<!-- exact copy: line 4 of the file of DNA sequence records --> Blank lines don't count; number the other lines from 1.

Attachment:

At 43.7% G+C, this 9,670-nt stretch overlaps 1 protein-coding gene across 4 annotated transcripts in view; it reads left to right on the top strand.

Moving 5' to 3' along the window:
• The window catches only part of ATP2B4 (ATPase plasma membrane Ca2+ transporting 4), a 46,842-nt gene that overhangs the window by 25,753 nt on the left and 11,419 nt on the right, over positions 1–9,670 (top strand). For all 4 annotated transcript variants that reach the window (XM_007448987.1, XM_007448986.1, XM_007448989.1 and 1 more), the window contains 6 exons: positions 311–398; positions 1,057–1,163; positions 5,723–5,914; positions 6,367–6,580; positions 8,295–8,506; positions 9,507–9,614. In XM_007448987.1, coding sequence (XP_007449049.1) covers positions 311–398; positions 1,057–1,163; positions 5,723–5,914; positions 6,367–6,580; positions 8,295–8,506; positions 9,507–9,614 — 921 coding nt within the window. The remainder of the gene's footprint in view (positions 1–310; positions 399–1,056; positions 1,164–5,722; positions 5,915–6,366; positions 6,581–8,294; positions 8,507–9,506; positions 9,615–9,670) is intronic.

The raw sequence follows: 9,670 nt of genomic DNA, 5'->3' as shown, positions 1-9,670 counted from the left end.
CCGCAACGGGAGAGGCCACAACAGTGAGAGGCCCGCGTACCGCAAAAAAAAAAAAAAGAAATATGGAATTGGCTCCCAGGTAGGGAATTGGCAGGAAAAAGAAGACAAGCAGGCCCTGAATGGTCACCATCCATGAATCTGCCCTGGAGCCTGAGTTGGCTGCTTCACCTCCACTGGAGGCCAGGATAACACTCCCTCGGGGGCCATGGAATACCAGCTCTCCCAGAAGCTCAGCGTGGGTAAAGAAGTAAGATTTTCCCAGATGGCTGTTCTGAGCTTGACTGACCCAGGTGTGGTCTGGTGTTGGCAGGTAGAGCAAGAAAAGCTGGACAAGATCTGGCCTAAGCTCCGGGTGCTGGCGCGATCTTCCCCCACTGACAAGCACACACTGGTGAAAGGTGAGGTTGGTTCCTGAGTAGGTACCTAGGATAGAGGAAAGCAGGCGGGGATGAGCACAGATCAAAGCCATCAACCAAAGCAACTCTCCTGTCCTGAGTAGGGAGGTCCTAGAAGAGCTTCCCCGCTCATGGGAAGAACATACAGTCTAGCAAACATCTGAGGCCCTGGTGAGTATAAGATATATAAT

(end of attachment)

The raw sequence follows: 9,670 nt of genomic DNA, 5'->3' as shown, positions 1-9,670 counted from the left end.